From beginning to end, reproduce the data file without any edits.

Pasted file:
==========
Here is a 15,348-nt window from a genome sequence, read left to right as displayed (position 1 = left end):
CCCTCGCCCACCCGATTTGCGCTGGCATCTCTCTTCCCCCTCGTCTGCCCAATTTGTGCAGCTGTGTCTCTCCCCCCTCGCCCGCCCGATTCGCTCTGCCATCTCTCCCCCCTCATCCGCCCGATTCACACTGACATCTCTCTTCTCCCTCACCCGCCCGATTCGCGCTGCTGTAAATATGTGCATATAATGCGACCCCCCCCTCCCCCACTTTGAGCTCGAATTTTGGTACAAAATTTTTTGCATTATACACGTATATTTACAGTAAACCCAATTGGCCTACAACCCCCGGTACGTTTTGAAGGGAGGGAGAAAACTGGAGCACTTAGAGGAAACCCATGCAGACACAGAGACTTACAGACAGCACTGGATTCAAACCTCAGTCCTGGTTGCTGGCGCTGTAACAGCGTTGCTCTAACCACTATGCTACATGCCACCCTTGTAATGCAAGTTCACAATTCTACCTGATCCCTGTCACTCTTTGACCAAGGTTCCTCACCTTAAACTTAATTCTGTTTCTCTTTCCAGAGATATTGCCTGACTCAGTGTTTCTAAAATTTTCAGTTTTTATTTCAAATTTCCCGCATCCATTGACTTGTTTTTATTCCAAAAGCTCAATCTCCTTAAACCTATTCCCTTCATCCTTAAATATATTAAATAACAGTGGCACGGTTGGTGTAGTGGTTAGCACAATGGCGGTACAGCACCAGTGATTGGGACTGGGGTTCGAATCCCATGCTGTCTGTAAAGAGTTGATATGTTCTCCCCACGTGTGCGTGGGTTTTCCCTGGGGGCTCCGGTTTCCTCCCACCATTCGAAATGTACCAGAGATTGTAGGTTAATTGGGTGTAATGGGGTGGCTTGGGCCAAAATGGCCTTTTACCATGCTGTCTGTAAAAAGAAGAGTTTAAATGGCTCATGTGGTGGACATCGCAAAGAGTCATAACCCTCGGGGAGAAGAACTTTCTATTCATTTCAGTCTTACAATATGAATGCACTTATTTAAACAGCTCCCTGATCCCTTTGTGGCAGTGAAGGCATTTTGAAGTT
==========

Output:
Here is a 15,348-nt window from a genome sequence, read left to right as displayed (position 1 = left end):
CCCTCGCCCACCCGATTTGCGCTGGCATCTCTCTTCCCCCTCGTCTGCCCAATTTGTGCAGCTGTGTCTCTCCCCCCTCGCCCGCCCGATTCGCTCTGCCATCTCTCCCCCCTCATCCGCCCGATTCACACTGACATCTCTCTTCTCCCTCACCCGCCCGATTCGCGCTGCTGTAAATATGTGCATATAATGCGACCCCCCCCTCCCCCACTTTGAGCTCGAATTTTGGTACAAAATTTTTTGCATTATACACGTATATTTACAGTAAACCCAATTGGCCTACAACCCCCGGTACGTTTTGAAGGGAGGGAGAAAACTGGAGCACTTAGAGGAAACCCATGCAGACACAGAGACTTACAGACAGCACTGGATTCAAACCTCAGTCCTGGTTGCTGGCGCTGTAACAGCGTTGCTCTAACCACTATGCTACATGCCACCCTTGTAATGCAAGTTCACAATTCTACCTGATCCCTGTCACTCTTTGACCAAGGTTCCTCACCTTAAACTTAATTCTGTTTCTCTTTCCAGAGATATTGCCTGACTCAGTGTTTCTAAAATTTTCAGTTTTTATTTCAAATTTCCCGCATCCATTGACTTGTTTTTATTCCAAAAGCTCAATCTCCTTAAACCTATTCCCTTCATCCTTAAATATATTAAATAACAGTGGCACGGTTGGTGTAGTGGTTAGCACAATGGCGGTACAGCACCAGTGATTGGGACTGGGGTTCGAATCCCATGCTGTCTGTAAAGAGTTGATATGTTCTCCCCACGTGTGCGTGGGTTTTCCCTGGGGGCTCCGGTTTCCTCCCACCATTCGAAATGTACCAGAGATTGTAGGTTAATTGGGTGTAATGGGGTGGCTTGGGCCAAAATGGCCTTTTACCATGCTGTCTGTAAAAAGAAGAGTTTAAATGGCTCATGTGGTGGACATCGCAAAGAGTCATAACCCTCGGGGAGAAGAACTTTCTATTCATTTCAGTCTTACAATATGAATGCACTTATTTAAACAGCTCCCTGATCCCTTTGTGGCAGTGAAGGCATTTTGAAGTT